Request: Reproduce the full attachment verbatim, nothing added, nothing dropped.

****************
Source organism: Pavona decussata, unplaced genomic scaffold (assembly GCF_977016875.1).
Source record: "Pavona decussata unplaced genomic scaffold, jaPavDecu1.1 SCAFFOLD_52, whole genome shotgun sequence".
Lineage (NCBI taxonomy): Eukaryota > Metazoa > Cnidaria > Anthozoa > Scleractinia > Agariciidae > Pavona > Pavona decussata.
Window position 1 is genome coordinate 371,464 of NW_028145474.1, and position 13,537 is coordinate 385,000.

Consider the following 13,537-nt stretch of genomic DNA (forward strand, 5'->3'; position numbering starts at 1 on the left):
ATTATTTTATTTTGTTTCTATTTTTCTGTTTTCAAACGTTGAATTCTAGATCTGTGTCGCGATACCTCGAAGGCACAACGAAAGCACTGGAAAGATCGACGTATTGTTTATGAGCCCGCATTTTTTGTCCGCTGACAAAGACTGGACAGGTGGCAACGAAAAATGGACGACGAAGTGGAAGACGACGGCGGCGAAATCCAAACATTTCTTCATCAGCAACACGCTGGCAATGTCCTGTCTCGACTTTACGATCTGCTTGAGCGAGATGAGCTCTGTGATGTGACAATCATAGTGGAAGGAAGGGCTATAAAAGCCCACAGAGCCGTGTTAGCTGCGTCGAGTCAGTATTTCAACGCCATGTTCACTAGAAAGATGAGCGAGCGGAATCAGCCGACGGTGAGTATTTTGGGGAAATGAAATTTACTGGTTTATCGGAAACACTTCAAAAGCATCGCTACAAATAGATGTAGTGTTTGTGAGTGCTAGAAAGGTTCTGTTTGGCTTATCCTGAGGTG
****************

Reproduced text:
Source organism: Pavona decussata, unplaced genomic scaffold (assembly GCF_977016875.1).
Source record: "Pavona decussata unplaced genomic scaffold, jaPavDecu1.1 SCAFFOLD_52, whole genome shotgun sequence".
Lineage (NCBI taxonomy): Eukaryota > Metazoa > Cnidaria > Anthozoa > Scleractinia > Agariciidae > Pavona > Pavona decussata.
Window position 1 is genome coordinate 371,464 of NW_028145474.1, and position 13,537 is coordinate 385,000.

Consider the following 13,537-nt stretch of genomic DNA (forward strand, 5'->3'; position numbering starts at 1 on the left):
ATTATTTTATTTTGTTTCTATTTTTCTGTTTTCAAACGTTGAATTCTAGATCTGTGTCGCGATACCTCGAAGGCACAACGAAAGCACTGGAAAGATCGACGTATTGTTTATGAGCCCGCATTTTTTGTCCGCTGACAAAGACTGGACAGGTGGCAACGAAAAATGGACGACGAAGTGGAAGACGACGGCGGCGAAATCCAAACATTTCTTCATCAGCAACACGCTGGCAATGTCCTGTCTCGACTTTACGATCTGCTTGAGCGAGATGAGCTCTGTGATGTGACAATCATAGTGGAAGGAAGGGCTATAAAAGCCCACAGAGCCGTGTTAGCTGCGTCGAGTCAGTATTTCAACGCCATGTTCACTAGAAAGATGAGCGAGCGGAATCAGCCGACGGTGAGTATTTTGGGGAAATGAAATTTACTGGTTTATCGGAAACACTTCAAAAGCATCGCTACAAATAGATGTAGTGTTTGTGAGTGCTAGAAAGGTTCTGTTTGGCTTATCCTGAGGTG